Italian architecture meets technology, a match made in paradiso. In this case, heaven comes in the form of a low-carbon, 3D-printed house using local clay.
Named Tecla, a portmanteau of technology and clay, the home’s construction uses clay sourced from a nearby riverbed to the dwelling.
Printed in Massa Lombarda in Italy, the home is shaped with two connected domes, with a ribbed outer wall that is made up of 350 stacked layers of 3D-printed clay.
3D printing uses computer technology to create three-dimensional solid objects. It combines the additive process or layering the material in thin horizontal cross-sections and a computer program to print solid objects. You can create almost anything, from hotels to toys, machine parts to furniture, to food and building materials.
3D printing is becoming increasingly popular, as it’s a super-efficient way to produce materials. It reduces industrial expenses by simply restructuring a material that already exists, which is fantastic for both our economy and climate.
For this 3D-printed clay house, the clay is arranged in undulating layers that not only provide structural stability but also act as a thermal cover.
This 3D printing undertaking was next level, quite literally. Using a multi-levelled, modular 3D printer that has two synchronised arms and the ability to print modules simultaneously, the house was built in 200 hours.
Imagine building a house in just over a week! While the timeframe alone is staggering, it also only consumed an average of 6 kilowatts of energy to build, reducing typical construction waste almost entirely.
According to the design studio, the housing prototype combines ancient building techniques, with modern tech to form recyclable, low-carbon, climate adaptable housing. And the result is chic.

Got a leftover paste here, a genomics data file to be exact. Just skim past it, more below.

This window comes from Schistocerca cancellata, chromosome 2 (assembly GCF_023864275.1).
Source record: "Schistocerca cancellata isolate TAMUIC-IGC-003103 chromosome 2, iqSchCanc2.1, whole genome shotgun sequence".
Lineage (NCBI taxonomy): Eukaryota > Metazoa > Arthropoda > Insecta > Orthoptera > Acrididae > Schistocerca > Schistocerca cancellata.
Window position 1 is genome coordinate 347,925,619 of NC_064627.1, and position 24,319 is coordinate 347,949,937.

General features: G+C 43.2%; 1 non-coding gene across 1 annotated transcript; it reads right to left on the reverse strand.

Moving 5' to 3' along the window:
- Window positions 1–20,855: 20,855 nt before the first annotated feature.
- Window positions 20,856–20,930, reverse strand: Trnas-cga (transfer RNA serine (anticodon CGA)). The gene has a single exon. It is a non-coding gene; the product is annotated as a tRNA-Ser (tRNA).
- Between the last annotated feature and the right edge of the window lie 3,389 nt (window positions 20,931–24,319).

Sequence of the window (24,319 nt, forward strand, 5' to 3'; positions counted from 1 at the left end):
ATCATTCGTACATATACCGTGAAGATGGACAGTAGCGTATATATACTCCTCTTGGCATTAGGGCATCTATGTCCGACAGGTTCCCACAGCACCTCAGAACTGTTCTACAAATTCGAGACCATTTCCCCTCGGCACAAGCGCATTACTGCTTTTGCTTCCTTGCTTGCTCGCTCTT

The 60-square-metre home is 4.2 metres in height and holds a living space, kitchen and sleeping area, which is fitted with a circular skylight on its roof. Although mainly windowless, Tecla’s entrance is marked by a glazed door within a large lancet arch and the natural light from the skylight gives the home a real earthy natural light.
The interior has a similar organic aesthetic, as the walls are left bare offering that trendy ‘unfinished’ clay vibe that is actually to die for, with a lancet arch connecting the different zones.
Furnishings were also partly printed using locally sourced earth to unite the space, and were designed to be reused or recycled to align with the circular values of the prototype.
Tecla was developed as part of an eco-sustainability research study that looked to bioclimatic principles and vernacular architecture and construction to produce low-carbon homes.
“TECLA shows that a beautiful, healthy, and sustainable home can be built by a machine, giving the essential information to the local raw material,” said Wasp founder, Massimo Moretti.
“We like to think that TECLA is the beginning of a new story,” added Mario Cucinella Architects founder and creative director, Mario Cucinella.
“It would be truly extraordinary to shape the future by transforming this ancient material with the technologies we have available today.”